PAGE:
Insulin and Insulin Resistance

So why is diet so important for blood pressure and heart disease? It all comes down to insulin or more accurately insulin resistance.

Insulin has been nicknamed the master hormone by some, since it affects more signalling cascades than almost any other molecule in the body. It is produced by the beta-cells of the pancreas in response to food. It is released in greater volumes based on the molecular makeup of the food.

Insulin has a larger spike in response to the glycemic level of a food.

The larger the spike, the larger the impact they have on creating hormone imbalance and insulin resistance over time.

Diet

The National Institutes of Health (NIH) recommends reducing sodium intake with the use of Dietary Approaches to Stop Hypertension (DASH). Maintaining healthy insulin levels requires reducing the amount of sugar the body has to process. In general, limit sodium intake to 1,500 mg a day or less.

The primary cause of metabolically driven diseases such as heart disease and high blood pressure (hypertension) is by following a healthy DASH diet that is rich in whole grains, fruits, vegetables, and low-fat dairy.

You can also increase your potassium intake by including potassium-rich foods, such as:

  • Fruits, such as bananas, apricots, melons, and avocados
  • Green leafy vegetables, such as spinach and kale
  • Vegetables, such as tomatoes, potatoes, and sweet potatoes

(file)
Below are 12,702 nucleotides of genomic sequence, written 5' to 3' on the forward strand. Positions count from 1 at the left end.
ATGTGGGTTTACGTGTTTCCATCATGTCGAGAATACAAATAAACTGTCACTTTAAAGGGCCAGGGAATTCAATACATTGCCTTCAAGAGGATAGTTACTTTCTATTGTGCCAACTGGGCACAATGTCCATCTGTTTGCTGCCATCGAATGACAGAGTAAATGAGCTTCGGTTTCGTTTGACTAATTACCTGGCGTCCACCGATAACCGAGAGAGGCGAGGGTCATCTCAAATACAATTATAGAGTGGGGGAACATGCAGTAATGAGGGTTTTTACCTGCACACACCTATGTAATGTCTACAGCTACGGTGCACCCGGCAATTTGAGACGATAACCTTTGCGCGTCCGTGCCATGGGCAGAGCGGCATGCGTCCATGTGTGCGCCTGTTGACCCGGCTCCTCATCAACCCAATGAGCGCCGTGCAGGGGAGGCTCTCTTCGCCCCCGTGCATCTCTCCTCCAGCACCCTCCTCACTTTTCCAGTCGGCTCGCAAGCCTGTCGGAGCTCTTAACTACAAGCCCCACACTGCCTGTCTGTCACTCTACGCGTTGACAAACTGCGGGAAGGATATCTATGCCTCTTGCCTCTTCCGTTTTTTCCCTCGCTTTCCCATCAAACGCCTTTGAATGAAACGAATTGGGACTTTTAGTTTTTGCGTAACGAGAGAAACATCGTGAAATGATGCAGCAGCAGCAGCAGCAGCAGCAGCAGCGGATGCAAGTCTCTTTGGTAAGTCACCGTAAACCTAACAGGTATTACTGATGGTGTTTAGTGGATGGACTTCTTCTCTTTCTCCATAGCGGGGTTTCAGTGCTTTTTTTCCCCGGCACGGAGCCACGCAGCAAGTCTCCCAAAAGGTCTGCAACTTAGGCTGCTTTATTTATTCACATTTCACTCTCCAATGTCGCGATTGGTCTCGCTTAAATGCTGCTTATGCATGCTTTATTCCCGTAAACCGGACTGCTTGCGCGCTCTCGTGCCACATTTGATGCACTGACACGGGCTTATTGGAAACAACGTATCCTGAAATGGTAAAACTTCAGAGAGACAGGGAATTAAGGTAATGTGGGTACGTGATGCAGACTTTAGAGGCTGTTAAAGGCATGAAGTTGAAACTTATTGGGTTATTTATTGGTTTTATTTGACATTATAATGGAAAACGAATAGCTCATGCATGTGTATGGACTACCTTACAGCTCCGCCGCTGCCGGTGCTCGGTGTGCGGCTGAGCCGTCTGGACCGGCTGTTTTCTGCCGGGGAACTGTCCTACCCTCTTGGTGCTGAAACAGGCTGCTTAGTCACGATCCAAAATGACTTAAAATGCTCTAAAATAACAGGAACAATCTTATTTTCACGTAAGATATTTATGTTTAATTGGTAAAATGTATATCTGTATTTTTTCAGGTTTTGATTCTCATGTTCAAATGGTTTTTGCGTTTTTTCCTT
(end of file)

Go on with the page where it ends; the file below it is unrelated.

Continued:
• Fatty fish, such as tuna and salmon
  • Beans and lentils
  • Nuts and seeds
  • Dark chocolate and cocoa powder

Eating a low glycemic diet with proper levels of fats and proteins can greatly benefit your body’s natural metabolic mechanism, and get you on the right track to fighting hyperinsulinemia.

Remember, the glycemic load that your body takes on is what determines the amount of insulin that gets rushed into the bloodstream. The larger the load, the larger the spike. The more big spikes you have over your lifetime the more insulin resistance you develop.

You can also make healthy lifestyle changes by avoiding stress, quitting smoking and excessive alcohol consumption, avoiding sugar, high-sodium condiments, salt, and high processed foods like canned soup, pizza, and chips. Instead, opt for herbs and spices to add flavor to your meals. Living a healthy lifestyle can help you avoid, delay, and even reduce the need for blood pressure medications.

Stress and Hypertension

While magnesium deficiency is related, the second biggest contributor to high blood pressure is through emotional or physical stress. Usually in a healthy person, the effect this has on your blood pressure is acute, short term, and beneficial, but chronic stress can have negative health outcomes.

In response to either physical or emotional stress your sympathetic nervous system floods your bloodstream with a hormone made by your adrenal glands called cortisol.

Cortisol is responsible for your “fight-or-flight” response. It ramps up your heart rate, raises your blood pressure, and dilates your pupils, making you ready for action.

Cortisol is also the compound that the body uses to help you get up in the morning, which means that you may have a higher blood pressure reading in the morning.